William Jennings Bryan was the Democratic Party's presidential nominee in 1986, 1900, and 1908, as well as the Secretary of State under Woodrow Wilson. His populist beliefs made him popular with the public during the first part of the 20th century, and he was also a peace advocate, prohibitionist, and vocal opponent of Darwinism. It was not the Scopes Trial that brought out Bryan's rhetoric, but his belief that the Bible was the source of all knowledge, and Darwinism undermined its premise. In addition, Bryan saw the increase in the ideology called Social Darwinism dangerous and evil, and actually anti-peace. In fact, Bryan launched an anti-evolution campaign in 1921, fearing that the theory was gaining ground in the schools and universities. However, contemporary scholars no think he was somewhat misunderstood; he allowed for the possibility of organic evolution, but only as long as it did not impinge on the divine origins of Genesi. Bryan, of course, loved publicity, loved oration, and loved grandstanding -- but, the cause was not one taken lightly. Instead, because he was unsuccessful in banning the teaching of evolution in the university system, he viewed Scopes as a perfect opportunity to take his case to the masses. After Scopes, Bryan continued to advocate for his views., and died July 26, 1925 (Larson, 6, 104, 237).

Clarence Darrow was one of the leading members of the American Civil Liberties Union during the late 19th and early 20th centuries. His legacy is one more of legal wit and civil libertarianism; not only did he represent John Scopes in 1925; he also defended the teenage thrill killers Leopold and Loeb. His issues in the Scopes Trial were not only procedural, but an amalgamation of legal wit. The Judge refused to allow him to call appropriate expert witnesses, so he called his learned colleague, Bryan, to the stand:

Darrow: "You have given considerable study to the Bible, haven't you, Mr. Bryan?"

Bryan: "Yes, sir; I have tried to ... But, of course, I have studied it more as I have become older than when I was a boy."

Darrow: "Do you claim then that everything in the Bible should be literally interpreted?"

Bryan: "I believe that everything in the Bible should be accepted as it is given there; some of the Bible is given illustratively. For instance: "Ye are the salt of the earth." I would not insist that man was actually salt, or that he had flesh of salt, but it is used in the sense of salt as saving God's people."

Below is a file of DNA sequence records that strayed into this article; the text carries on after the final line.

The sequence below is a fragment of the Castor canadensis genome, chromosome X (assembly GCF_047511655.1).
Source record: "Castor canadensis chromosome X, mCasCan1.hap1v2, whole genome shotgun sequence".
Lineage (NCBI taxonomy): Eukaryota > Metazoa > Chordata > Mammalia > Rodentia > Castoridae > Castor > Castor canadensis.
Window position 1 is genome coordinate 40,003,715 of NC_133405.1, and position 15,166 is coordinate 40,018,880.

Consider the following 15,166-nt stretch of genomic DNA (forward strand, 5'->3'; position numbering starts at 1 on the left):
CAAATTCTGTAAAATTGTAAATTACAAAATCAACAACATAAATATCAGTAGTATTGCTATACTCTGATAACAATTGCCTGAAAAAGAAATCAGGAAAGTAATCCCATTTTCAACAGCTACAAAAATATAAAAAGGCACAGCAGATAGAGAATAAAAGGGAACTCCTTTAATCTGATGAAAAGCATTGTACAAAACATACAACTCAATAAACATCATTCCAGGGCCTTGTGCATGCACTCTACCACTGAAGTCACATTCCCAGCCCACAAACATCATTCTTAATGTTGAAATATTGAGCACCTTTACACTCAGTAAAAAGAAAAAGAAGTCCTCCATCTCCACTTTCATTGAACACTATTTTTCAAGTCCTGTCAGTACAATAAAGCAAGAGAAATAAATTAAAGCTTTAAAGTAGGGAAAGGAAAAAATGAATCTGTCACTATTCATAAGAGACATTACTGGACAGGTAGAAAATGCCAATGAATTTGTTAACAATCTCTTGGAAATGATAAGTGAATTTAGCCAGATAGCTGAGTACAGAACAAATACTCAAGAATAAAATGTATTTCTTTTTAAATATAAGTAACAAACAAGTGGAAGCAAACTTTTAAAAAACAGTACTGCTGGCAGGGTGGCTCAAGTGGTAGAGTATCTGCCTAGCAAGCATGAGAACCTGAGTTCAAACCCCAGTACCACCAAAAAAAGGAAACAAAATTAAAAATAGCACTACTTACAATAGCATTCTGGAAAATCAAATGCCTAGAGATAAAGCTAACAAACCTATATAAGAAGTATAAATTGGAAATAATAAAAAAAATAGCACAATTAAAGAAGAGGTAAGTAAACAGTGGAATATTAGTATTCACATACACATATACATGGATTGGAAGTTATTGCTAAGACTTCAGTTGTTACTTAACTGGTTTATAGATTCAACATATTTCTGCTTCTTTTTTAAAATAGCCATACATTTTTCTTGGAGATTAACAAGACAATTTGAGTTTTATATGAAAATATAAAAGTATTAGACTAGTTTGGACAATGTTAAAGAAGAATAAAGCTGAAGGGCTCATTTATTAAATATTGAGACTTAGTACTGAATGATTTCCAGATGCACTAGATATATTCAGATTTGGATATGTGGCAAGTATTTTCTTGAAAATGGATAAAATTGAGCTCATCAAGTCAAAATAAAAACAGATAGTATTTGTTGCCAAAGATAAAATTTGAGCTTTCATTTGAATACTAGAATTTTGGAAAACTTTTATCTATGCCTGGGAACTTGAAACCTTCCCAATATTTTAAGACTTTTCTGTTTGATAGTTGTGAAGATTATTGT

After a few hours of this questioning, Judge Raulston cut the questioning short, and the next day ordered the session expunged citing that it had no bearing on the writ of the case. However, Darrow had made his point, and most agree that he used this hypocrisy to make his point. His motivation also seemed pure -- he was convinced that students should have a fair and equal education, and that censoring Darwinism out of the classroom would lead only to a society in which thoughts and content are controlled by the Church. Darrow continued to advocate for the underdog and took a few interesting cases. He died in 1938 (Linder, 100-4).

After the infamous "Scopes" trial, most states left the laws on the books, but did not aggressively enforce them. However, after the 1959 Biological Sciences Curriculum Study, in which evolution was predominately featured, some conservatives began to liken the teaching of evolution with communism. In 1968, Arkansas biology teacher Susanne Epperson filed a suit to challenge the Arkansas monkey law. The Arkansas Supreme Court upheld that law, but Epperson appealed to the Supreme Court. The Court ruled that all state "monkey laws" were unconstitutional. This was based on the premise that these laws established a state-supported religious code that worked in contrary to the Constitutional mandate of separation of Church and State (Larson 250-7). Southern states reacted negatively, of course, but the creationist movement decided to downplay religion and posit that creationism could actually be supported through scientific, and verifiable, means. This was the birth of creation science, a tactical ploy by the fundamentalist cadre to integrate religious views inside the classroom while giving the appearance of scientific validation (Larson 245-58).

The creationists struck again in Louisiana, where the State Legislature had passed a "balanced Treatment" bill madating equal classroom time for creation and evolution. The bill, however, received no support from the Court and found that any balanced treatment legislation would "promote the belief of some theistic sects to the detriment of others" (Larson, 271-2).

Following the defeat of "balanced treatment" legislation, creationists again switched tactics, now moving to the local level and attempting to exert influence at the School Board and textbook level to integrate creation science into the classroom. Thus, now the Courts had decided that not only was creation science not science,… [END OF PREVIEW]